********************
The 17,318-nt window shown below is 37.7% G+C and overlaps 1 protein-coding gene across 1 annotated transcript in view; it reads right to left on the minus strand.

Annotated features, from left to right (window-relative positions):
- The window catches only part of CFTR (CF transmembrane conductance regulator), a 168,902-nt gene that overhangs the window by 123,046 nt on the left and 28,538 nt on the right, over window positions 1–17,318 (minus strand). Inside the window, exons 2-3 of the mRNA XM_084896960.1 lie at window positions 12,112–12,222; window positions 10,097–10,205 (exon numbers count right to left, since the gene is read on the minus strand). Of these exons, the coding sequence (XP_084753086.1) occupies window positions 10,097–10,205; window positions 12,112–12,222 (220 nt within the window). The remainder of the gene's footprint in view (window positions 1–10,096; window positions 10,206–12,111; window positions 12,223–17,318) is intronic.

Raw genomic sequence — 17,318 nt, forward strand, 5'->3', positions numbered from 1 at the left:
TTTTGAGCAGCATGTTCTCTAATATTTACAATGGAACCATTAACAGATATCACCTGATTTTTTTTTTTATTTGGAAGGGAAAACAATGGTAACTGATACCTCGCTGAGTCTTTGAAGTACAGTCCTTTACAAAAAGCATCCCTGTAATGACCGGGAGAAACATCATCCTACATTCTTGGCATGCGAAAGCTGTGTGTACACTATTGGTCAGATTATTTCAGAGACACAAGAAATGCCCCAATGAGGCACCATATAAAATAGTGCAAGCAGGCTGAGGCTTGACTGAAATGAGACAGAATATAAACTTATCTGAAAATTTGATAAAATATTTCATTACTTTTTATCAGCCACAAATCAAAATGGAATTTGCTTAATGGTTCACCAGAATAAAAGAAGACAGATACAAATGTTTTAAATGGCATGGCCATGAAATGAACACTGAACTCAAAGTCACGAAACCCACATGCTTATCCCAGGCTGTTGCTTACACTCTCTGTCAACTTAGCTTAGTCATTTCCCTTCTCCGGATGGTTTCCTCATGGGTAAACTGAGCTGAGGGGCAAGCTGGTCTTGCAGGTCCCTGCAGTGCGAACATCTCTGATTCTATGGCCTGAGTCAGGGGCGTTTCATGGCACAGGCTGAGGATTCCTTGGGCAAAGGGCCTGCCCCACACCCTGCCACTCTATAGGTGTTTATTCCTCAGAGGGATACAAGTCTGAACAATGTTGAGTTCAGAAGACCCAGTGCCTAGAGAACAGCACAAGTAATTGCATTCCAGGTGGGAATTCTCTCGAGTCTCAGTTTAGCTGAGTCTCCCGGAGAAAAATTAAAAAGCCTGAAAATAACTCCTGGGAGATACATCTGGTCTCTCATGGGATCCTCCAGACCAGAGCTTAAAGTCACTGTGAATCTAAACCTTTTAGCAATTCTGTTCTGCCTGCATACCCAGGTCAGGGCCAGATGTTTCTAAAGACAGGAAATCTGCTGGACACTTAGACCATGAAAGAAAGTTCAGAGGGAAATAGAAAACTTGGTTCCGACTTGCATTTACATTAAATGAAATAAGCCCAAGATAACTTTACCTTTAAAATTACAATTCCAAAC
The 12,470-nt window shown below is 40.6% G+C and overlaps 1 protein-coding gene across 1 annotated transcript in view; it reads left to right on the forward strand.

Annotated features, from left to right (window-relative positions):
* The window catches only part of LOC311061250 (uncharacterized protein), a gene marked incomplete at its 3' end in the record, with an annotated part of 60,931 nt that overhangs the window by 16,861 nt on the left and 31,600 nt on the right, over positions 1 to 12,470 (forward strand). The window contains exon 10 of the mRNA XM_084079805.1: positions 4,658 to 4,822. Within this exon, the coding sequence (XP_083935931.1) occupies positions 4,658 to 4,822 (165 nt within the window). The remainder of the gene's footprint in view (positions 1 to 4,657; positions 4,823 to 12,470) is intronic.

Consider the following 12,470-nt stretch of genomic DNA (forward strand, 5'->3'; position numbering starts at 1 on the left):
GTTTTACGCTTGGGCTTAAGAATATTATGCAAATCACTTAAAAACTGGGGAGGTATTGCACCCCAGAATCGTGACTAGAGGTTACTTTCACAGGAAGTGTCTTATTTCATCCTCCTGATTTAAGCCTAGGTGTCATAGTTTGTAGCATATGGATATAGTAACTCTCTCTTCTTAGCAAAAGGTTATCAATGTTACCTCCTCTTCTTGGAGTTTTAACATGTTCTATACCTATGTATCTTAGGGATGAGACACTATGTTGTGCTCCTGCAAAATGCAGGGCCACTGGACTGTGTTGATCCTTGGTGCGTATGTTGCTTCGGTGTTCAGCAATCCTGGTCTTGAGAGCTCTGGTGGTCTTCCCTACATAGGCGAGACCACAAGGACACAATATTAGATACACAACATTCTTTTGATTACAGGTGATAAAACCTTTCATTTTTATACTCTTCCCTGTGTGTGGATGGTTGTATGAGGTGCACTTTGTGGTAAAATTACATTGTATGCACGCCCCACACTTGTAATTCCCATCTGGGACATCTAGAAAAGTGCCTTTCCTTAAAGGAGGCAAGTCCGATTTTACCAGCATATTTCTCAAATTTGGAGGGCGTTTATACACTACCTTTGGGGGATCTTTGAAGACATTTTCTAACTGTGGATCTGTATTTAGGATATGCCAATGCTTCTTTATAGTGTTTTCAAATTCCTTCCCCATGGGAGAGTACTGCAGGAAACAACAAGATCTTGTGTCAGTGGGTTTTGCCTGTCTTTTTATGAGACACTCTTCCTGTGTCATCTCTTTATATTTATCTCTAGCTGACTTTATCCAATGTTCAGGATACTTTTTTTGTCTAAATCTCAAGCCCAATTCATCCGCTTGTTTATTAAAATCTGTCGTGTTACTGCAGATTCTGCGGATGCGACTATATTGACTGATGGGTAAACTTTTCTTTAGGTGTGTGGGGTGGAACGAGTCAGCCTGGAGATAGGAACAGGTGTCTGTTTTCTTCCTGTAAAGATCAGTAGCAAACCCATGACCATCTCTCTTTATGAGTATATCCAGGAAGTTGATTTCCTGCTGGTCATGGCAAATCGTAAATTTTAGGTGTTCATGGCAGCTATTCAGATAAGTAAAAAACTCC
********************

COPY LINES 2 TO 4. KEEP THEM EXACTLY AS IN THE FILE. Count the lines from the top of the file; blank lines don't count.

Annotated features, from left to right (window-relative positions):
- The window catches only part of CFTR (CF transmembrane conductance regulator), a 168,902-nt gene that overhangs the window by 123,046 nt on the left and 28,538 nt on the right, over window positions 1–17,318 (minus strand). Inside the window, exons 2-3 of the mRNA XM_084896960.1 lie at window positions 12,112–12,222; window positions 10,097–10,205 (exon numbers count right to left, since the gene is read on the minus strand). Of these exons, the coding sequence (XP_084753086.1) occupies window positions 10,097–10,205; window positions 12,112–12,222 (220 nt within the window). The remainder of the gene's footprint in view (window positions 1–10,096; window positions 10,206–12,111; window positions 12,223–17,318) is intronic.

Raw genomic sequence — 17,318 nt, forward strand, 5'->3', positions numbered from 1 at the left: